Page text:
One vision calls for doing approximately what we’re doing now, with some improvements on the margins. The other vision is dystopian, urging our society to reject outsiders and arm ourselves to the teeth to protect against threats that are allegedly inherent in Islam.
You don’t have to like the status quo very much to prefer the former approach over the latter.
Clinton’s view is that America’s society, institutions, and international relations are broadly working, but that they require tweaks to protect us. She says we must make it harder for certain people to buy certain kinds of guns, spend more on certain kinds of intelligence, disrupt terrorism financing, and intensify the military campaign against ISIS.
Trump’s view is that everything is going to hell and that we need a radical, authoritarian shift to protect ourselves. He says we must seek to exclude Muslims from the United States and arm ourselves personally to protect against violent attack, because Americans and Muslims have a fundamental and unbridgeable difference in values.
Trump indulged in fever dreams, saying that “Clinton wants to allow radical Islamic terrorists to pour into our country.”
Clinton is a Democrat, but as the conservative writer Matthew Continetti put it, she was speaking up for a bipartisan post-Cold War consensus on security and international relations, a consensus Trump is proposing to chuck.
So the question before voters is: Do we want Trump’s anti-Muslim revolution, or do we want to stay the course?
For me, the answer is easy. I was horrified by Trump’s speech — it was the stupidest and scariest speech I’ve ever heard him give, which is a high bar.
Trump, who has previously said that “Islam hates us,” accepts the ISIS frame of a fundamental struggle between Islam and the West. Trump’s choice of this frame will increase sympathy for jihad among Muslims abroad, making it easier for terrorist groups to recruit. It insults millions of Muslim citizens of the United States who love their country. It surely also scares them, since Trump’s words are likely to inspire anti-Muslim hatred and violence.
All that said, Trump’s appeal stems in part from the fact that the bipartisan post-Cold War security consensus for which Clinton speaks has had high-profile failures, including the September 11, 2001, attacks and the Iraq war. There is a strong sense among Americans that what we’re doing isn’t working, and that we need to do something else.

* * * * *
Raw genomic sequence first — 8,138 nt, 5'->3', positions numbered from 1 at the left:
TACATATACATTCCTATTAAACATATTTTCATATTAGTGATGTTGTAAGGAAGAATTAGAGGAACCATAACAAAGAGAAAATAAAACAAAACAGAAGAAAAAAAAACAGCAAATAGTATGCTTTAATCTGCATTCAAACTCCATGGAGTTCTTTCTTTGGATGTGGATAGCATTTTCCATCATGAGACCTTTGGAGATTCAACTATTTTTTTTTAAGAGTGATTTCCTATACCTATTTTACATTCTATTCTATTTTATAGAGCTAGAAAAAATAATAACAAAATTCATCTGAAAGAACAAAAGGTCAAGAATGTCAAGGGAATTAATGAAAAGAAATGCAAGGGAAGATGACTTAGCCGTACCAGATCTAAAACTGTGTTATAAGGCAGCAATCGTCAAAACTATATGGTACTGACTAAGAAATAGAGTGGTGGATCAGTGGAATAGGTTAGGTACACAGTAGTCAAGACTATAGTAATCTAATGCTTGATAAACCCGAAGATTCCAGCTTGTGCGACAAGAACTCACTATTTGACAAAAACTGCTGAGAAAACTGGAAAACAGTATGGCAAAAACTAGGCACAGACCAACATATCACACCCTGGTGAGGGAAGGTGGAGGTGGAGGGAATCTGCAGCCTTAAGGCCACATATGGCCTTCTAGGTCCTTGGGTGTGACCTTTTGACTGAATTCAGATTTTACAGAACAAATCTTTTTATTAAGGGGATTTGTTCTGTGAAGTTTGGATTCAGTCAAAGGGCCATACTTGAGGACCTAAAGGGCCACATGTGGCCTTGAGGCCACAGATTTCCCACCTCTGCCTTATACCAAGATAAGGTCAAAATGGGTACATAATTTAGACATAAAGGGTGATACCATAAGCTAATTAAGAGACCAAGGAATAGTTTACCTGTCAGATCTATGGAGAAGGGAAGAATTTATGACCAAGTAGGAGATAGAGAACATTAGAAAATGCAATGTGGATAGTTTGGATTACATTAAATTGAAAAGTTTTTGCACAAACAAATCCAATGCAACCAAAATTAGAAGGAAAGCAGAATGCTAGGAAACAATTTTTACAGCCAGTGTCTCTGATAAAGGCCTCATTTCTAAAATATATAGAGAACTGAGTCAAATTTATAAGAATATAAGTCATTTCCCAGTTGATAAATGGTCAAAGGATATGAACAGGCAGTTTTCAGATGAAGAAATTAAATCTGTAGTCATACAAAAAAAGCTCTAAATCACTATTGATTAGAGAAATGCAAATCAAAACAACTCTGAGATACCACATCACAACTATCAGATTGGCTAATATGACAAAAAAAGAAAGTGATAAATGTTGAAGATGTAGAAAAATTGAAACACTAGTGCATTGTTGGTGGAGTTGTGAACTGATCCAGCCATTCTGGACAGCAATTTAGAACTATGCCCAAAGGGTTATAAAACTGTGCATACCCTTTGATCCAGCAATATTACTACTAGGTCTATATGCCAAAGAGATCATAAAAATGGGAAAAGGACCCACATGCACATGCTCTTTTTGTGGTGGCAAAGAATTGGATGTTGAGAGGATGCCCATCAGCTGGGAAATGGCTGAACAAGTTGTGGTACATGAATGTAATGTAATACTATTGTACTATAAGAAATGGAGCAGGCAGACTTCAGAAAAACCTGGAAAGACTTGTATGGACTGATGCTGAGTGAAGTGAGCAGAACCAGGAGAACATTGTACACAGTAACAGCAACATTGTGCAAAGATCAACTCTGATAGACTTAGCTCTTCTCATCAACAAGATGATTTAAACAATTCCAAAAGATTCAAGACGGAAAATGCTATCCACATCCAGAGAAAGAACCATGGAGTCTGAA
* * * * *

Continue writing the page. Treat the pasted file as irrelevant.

I get that impulse, but here’s the thing: “Something else” is not a policy. If we are to abandon the status quo, we must replace it with something specific, and what Trump is proposing is far worse than the status quo.
The specific ideas Trump advances — a combination of isolationism and aggression, of vitriolic rhetoric and neglect of allies, of treating Muslims as an enemy and yet also saying it would be OK for Saudi Arabia to have a nuclear weapon — are worse than whatever we are doing right now, even if you do not like exactly what we are doing right now.
Several politicians, including Trump and Sen. Ted Cruz, have framed a hostile stance toward Islam as necessary to protect the safety of LGBT Americans. It is reasonable to raise concerns about global Muslim attitudes about pluralism, and particularly about treatment of LGBT people in Muslim-majority countries, some of which sanction the death penalty as punishment for homosexuality.
But those who do raise these concerns, including Trump, should note that opinion among Muslims in the United States is very different than it is abroad.
A 2014 Pew survey found 45% of American Muslims think homosexuality should be accepted by society, a higher figure than for Mormons or evangelical Christians. That was up from 38% in 2007 — reflecting the fact that Muslim Americans, like all the American religious groups studied by Pew, are becoming more accepting of gays over time.
That is, we don’t need to ask whether Islam can be compatible with a modern, pluralistic society that protects the rights and safety of LGBT people. In the United States, we know Islam is compatible enough — approximately as compatible as various other major religious traditions whose compatibility with Americanism we do not routinely question.
There is a reason the attacks in Orlando and San Bernardino, though apparently based in extreme Islamist ideology, were not supported by a local terror network like the attacks in Paris and Brussels. The reason is that America’s Muslim minority is well-integrated, well-adjusted, and not disposed to harbour people who would harm other Americans. Lone-wolf attacks are a risk, but they are a risk that is mitigated by American Muslim communities, not exacerbated by them.
All of which is to say: America’s Muslim communities are an example of how our pluralistic society is working pretty well, not of how everything is broken.
It’s hard for people to be optimistic right now, but Clinton is right to take the view that we are better off with small changes than large ones, that we are better off being open to each other than identifying specific religious groups as threats, and that America has a pretty good thing going that we shouldn’t just throw away for an authoritarian approach to “safety.”
This is an editorial. The opinions and conclusions expressed above are those of the author.
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